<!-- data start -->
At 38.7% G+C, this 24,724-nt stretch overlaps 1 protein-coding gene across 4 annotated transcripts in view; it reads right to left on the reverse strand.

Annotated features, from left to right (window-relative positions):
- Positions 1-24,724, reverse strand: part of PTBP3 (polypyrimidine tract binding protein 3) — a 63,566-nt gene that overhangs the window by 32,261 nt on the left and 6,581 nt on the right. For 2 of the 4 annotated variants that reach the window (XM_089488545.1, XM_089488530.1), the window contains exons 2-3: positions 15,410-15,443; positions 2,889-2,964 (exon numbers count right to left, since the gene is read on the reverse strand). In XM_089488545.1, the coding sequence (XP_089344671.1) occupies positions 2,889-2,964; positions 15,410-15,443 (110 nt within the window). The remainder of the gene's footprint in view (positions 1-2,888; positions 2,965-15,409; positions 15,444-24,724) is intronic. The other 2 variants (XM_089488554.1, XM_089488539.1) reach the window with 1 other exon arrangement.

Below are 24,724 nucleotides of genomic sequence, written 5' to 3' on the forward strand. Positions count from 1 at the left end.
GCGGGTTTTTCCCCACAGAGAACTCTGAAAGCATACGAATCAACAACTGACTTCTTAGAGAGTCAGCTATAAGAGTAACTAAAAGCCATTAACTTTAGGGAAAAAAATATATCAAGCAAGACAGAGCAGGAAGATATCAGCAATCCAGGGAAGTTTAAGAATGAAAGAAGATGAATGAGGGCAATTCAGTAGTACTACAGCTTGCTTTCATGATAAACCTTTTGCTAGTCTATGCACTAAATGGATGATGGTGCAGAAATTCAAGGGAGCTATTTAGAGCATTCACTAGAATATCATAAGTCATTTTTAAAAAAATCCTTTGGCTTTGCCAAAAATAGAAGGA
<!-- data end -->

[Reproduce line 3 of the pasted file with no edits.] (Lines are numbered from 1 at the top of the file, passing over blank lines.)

- Positions 1-24,724, reverse strand: part of PTBP3 (polypyrimidine tract binding protein 3) — a 63,566-nt gene that overhangs the window by 32,261 nt on the left and 6,581 nt on the right. For 2 of the 4 annotated variants that reach the window (XM_089488545.1, XM_089488530.1), the window contains exons 2-3: positions 15,410-15,443; positions 2,889-2,964 (exon numbers count right to left, since the gene is read on the reverse strand). In XM_089488545.1, the coding sequence (XP_089344671.1) occupies positions 2,889-2,964; positions 15,410-15,443 (110 nt within the window). The remainder of the gene's footprint in view (positions 1-2,888; positions 2,965-15,409; positions 15,444-24,724) is intronic. The other 2 variants (XM_089488554.1, XM_089488539.1) reach the window with 1 other exon arrangement.